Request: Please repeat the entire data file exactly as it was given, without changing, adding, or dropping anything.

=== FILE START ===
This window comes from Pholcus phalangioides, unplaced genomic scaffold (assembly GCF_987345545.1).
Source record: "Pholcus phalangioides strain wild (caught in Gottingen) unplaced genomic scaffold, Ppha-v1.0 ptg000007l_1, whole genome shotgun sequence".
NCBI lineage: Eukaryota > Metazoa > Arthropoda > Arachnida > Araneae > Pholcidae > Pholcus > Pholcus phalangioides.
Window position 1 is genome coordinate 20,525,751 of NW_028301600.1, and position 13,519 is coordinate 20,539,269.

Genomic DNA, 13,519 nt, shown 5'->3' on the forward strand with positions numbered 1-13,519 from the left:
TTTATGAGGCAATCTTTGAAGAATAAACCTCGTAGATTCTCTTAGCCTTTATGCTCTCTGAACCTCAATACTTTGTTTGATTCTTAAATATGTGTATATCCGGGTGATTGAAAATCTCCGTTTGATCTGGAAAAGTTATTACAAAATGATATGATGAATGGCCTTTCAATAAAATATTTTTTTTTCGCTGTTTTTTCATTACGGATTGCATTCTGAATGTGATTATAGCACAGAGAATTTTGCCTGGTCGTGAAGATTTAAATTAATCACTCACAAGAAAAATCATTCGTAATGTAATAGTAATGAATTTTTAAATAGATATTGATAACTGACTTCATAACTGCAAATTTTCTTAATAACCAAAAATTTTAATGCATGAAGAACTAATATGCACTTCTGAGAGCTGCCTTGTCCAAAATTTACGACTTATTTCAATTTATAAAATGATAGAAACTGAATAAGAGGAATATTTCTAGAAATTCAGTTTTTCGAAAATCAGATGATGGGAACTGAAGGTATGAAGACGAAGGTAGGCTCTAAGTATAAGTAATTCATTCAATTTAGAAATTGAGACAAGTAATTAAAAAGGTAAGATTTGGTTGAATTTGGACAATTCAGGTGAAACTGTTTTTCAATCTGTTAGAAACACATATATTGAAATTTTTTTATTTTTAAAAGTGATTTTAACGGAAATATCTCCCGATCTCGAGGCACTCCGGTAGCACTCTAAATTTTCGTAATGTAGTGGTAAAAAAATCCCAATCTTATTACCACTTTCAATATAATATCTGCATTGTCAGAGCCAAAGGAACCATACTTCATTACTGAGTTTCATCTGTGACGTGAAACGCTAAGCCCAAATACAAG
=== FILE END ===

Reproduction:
This window comes from Pholcus phalangioides, unplaced genomic scaffold (assembly GCF_987345545.1).
Source record: "Pholcus phalangioides strain wild (caught in Gottingen) unplaced genomic scaffold, Ppha-v1.0 ptg000007l_1, whole genome shotgun sequence".
NCBI lineage: Eukaryota > Metazoa > Arthropoda > Arachnida > Araneae > Pholcidae > Pholcus > Pholcus phalangioides.
Window position 1 is genome coordinate 20,525,751 of NW_028301600.1, and position 13,519 is coordinate 20,539,269.

Genomic DNA, 13,519 nt, shown 5'->3' on the forward strand with positions numbered 1-13,519 from the left:
TTTATGAGGCAATCTTTGAAGAATAAACCTCGTAGATTCTCTTAGCCTTTATGCTCTCTGAACCTCAATACTTTGTTTGATTCTTAAATATGTGTATATCCGGGTGATTGAAAATCTCCGTTTGATCTGGAAAAGTTATTACAAAATGATATGATGAATGGCCTTTCAATAAAATATTTTTTTTTCGCTGTTTTTTCATTACGGATTGCATTCTGAATGTGATTATAGCACAGAGAATTTTGCCTGGTCGTGAAGATTTAAATTAATCACTCACAAGAAAAATCATTCGTAATGTAATAGTAATGAATTTTTAAATAGATATTGATAACTGACTTCATAACTGCAAATTTTCTTAATAACCAAAAATTTTAATGCATGAAGAACTAATATGCACTTCTGAGAGCTGCCTTGTCCAAAATTTACGACTTATTTCAATTTATAAAATGATAGAAACTGAATAAGAGGAATATTTCTAGAAATTCAGTTTTTCGAAAATCAGATGATGGGAACTGAAGGTATGAAGACGAAGGTAGGCTCTAAGTATAAGTAATTCATTCAATTTAGAAATTGAGACAAGTAATTAAAAAGGTAAGATTTGGTTGAATTTGGACAATTCAGGTGAAACTGTTTTTCAATCTGTTAGAAACACATATATTGAAATTTTTTTATTTTTAAAAGTGATTTTAACGGAAATATCTCCCGATCTCGAGGCACTCCGGTAGCACTCTAAATTTTCGTAATGTAGTGGTAAAAAAATCCCAATCTTATTACCACTTTCAATATAATATCTGCATTGTCAGAGCCAAAGGAACCATACTTCATTACTGAGTTTCATCTGTGACGTGAAACGCTAAGCCCAAATACAAG